The company in Waltham, Massachusetts, cited its "values, ethics code and policies," according to the Journal. The company said it recognized the importance of considering how products "are used — or may be used — by our customers."
Thermo Fisher faced criticism from human rights groups and American lawmakers for supplying the equipment used to identify individuals in Xinjiang. The region is under intense security measures as part of what the government says is an effort to stop extremism and separatist movements.
Thermo Fisher didn't immediately respond to a request for comment left on the company website.
As many as 1 million Uighurs, Kazakhs and other Muslim minorities are detained in political education camps in Xinjiang, according to U.S. officials and UN experts. The government says those camps are vocational training centers designed to rid the region of extremism.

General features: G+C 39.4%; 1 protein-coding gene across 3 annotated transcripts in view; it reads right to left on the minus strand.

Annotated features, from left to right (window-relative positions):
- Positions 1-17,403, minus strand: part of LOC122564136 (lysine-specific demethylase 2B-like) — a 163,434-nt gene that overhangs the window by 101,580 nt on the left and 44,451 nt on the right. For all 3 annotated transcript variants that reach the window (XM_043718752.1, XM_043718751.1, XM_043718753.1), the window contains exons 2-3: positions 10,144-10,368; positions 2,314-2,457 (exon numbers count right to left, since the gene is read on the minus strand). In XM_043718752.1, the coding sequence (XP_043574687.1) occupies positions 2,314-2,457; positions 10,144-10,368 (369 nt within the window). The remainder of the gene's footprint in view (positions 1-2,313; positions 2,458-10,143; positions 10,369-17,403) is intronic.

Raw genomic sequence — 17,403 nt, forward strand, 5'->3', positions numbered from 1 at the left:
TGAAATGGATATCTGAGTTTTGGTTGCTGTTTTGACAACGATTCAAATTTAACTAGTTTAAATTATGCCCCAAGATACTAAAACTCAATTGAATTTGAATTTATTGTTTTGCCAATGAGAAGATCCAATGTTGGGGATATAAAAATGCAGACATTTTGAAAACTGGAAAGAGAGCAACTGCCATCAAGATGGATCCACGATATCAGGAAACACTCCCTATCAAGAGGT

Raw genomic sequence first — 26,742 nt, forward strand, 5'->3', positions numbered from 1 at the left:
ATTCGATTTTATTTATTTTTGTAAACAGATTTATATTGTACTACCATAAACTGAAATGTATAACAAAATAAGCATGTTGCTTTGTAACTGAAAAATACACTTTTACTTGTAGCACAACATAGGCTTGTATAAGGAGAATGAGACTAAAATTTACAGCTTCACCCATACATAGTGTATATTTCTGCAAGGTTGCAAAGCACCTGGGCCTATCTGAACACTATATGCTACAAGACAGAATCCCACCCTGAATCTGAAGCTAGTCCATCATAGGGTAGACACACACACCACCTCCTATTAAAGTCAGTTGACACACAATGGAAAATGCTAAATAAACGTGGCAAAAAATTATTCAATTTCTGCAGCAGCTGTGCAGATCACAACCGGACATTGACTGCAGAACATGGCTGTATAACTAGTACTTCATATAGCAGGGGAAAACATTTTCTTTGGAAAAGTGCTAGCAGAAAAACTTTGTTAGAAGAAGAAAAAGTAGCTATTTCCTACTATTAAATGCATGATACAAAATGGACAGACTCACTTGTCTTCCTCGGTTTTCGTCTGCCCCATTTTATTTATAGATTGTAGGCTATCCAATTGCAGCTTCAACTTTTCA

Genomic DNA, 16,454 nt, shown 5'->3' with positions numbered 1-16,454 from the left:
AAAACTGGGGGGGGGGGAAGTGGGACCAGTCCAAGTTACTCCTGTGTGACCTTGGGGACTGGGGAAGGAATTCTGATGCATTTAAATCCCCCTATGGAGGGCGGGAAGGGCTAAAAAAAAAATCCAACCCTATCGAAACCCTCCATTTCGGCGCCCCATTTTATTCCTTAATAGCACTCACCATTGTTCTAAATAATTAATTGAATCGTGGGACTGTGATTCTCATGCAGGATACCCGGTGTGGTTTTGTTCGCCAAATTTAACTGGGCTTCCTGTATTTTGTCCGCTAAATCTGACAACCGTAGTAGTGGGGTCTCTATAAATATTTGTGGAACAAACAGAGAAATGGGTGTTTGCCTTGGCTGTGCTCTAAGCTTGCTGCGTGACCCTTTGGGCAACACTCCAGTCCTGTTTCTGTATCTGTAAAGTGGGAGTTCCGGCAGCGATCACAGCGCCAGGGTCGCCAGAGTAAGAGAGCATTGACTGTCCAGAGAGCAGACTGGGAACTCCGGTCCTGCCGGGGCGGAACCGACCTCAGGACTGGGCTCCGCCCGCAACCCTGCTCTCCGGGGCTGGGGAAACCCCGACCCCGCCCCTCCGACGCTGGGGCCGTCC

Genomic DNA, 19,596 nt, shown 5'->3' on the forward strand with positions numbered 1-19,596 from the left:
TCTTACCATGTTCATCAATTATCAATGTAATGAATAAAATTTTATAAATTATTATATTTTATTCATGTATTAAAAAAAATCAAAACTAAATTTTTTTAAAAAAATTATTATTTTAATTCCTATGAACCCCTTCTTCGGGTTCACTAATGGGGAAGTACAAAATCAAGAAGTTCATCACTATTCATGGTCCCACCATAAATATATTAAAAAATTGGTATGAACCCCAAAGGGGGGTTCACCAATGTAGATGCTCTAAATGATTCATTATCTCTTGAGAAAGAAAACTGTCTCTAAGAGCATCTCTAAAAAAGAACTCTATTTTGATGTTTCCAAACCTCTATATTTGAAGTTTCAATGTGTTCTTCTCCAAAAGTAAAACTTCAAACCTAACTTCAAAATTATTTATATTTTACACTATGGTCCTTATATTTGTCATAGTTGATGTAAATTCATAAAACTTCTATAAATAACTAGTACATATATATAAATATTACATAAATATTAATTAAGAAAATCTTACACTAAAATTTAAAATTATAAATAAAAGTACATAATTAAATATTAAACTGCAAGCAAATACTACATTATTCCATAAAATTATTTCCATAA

The United States and other governments have criticized the crackdown. In May, a U.S. congressional commission on China wrote a letter asking the Commerce Department to prevent American technology from being misused by Chinese police.